One of the hardest things about meeting with the poorest of the poor here in Ethiopia is figuring out what to say. There’s tremendous pressure (often self imposed) to say just the right thing to bring a bit of light and hope into the lives of those we meet. But how can we really succeed when the people have less than nothing, have seemingly unfair illnesses, and an endless list of challenges stacked one on the other? Words simply feel inadequate. While the people are inspiring with the depth of their faith in the face of insurmountable odds and speak frequently of how blessed they feel just to have us in their homes, for me our presence just doesn’t feel like enough. As a result, I’ve been thinking often of what to say, how to say it, and how to communicate the love and compassion we feel in the short period of time we have with each family.
Two of my greatest loves are bird watching and traveling. Both bring contentment to my soul and make me feel alive. I have been fortunate enough to travel all over the world, learning about different cultures, seeing new things, and discovering a wider variety of birds than I ever thought imaginable. But every place I’ve been to date has one bird in common…the simple sparrow. I look for it everywhere I go and have yet to uncover a destination that doesn’t boast a variety of this understated and often-overlooked bird.
The other day when I spotted one here in Ethiopia it reminded me of a verse in the Bible quoting Jesus speaking:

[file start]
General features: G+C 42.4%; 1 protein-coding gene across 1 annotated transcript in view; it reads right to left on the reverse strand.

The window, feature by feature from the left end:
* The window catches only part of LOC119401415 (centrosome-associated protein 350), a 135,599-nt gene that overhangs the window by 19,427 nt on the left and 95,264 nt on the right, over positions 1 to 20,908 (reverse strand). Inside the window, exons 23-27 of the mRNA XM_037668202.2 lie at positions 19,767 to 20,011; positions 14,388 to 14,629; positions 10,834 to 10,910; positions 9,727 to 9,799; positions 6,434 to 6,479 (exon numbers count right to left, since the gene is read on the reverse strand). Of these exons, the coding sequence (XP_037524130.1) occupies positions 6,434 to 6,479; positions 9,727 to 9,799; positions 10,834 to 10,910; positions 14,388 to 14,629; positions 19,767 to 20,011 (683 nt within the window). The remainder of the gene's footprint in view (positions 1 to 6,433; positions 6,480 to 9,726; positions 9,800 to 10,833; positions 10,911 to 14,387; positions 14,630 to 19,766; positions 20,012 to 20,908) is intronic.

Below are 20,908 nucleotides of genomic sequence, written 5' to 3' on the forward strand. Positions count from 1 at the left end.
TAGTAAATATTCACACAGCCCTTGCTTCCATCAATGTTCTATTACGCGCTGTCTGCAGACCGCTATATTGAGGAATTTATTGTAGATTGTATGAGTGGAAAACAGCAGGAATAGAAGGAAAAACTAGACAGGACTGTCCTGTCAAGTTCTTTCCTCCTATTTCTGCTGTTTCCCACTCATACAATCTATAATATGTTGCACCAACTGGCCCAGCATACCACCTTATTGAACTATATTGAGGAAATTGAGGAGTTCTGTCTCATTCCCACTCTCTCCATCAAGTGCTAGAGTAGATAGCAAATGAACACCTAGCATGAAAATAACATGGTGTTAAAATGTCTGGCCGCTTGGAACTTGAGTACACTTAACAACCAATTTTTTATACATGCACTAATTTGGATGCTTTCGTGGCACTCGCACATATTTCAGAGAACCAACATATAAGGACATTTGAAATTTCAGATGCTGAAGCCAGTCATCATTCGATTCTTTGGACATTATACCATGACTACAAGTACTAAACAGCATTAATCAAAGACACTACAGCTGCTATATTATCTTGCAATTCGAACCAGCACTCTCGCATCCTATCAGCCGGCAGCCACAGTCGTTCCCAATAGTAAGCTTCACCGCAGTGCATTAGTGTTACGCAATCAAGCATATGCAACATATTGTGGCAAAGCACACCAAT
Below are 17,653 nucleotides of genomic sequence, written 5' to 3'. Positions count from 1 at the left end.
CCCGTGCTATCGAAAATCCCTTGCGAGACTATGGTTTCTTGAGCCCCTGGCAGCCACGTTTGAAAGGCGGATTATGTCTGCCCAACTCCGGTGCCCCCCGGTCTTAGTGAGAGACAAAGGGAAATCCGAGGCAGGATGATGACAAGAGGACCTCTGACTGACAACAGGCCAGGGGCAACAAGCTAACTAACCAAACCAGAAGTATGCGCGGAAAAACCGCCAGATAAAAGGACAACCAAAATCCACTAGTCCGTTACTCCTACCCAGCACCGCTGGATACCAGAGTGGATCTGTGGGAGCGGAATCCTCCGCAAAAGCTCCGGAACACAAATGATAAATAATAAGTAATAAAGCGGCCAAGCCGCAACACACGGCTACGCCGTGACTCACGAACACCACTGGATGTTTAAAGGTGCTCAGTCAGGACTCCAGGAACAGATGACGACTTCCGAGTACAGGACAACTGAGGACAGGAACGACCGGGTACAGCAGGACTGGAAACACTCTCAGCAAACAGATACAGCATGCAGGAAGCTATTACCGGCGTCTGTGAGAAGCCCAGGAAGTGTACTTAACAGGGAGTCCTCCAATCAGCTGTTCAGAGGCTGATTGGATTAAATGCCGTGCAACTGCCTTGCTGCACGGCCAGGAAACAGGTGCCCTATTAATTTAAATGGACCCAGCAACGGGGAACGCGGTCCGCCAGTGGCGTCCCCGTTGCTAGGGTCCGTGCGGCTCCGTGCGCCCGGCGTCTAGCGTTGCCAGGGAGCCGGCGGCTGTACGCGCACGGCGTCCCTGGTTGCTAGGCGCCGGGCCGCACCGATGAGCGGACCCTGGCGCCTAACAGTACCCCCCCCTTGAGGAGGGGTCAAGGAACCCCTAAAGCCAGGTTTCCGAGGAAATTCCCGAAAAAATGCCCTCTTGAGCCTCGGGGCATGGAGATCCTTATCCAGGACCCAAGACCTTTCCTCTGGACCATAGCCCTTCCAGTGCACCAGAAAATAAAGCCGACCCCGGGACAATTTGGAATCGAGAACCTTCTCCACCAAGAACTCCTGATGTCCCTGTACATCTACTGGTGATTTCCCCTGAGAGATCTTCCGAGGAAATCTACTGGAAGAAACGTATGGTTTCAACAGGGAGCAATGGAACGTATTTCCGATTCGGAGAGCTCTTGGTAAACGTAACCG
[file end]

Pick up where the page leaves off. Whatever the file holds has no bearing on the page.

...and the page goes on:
“Are not two sparrows sold for a penny? Yet not one of them will fall to the ground outside your Father’s care. And even the very hairs on your head are numbered. So don’t be afraid; you are worth more than many sparrows.” Matthew 10: 29-31
It doesn’t seem like simple coincidence that the bird mentioned in this verse can be found the world over, and in fact seems to be the one bird the world has in common. While it may have a variety of names, people know what a sparrow is; how common, how simple, and how ignored. It gives universality, perspective, and power to this verse for every person in the world, and maybe provides me with the answer for what to say to those who feel overlooked, unimportant, forgotten, and afraid. For at its heart, the message we’re trying to convey to the people here is that they are loved, have tremendous worth, and that through Jesus there is no need to fear. Neither He, nor we as His hands and feet have forgotten them.
They may just be words, but they are words with tremendous value, depth, meaning, and importance. For if our Father loves the common and simple sparrow enough to know when each one falls, the depth of His love for all of us is unfathomable, immeasurable, and incomparable. And as much as I love the sparrow, my prayer for the remainder of our time here is that I can convey this very idea through words and deeds to these beautiful people who are worth so much more.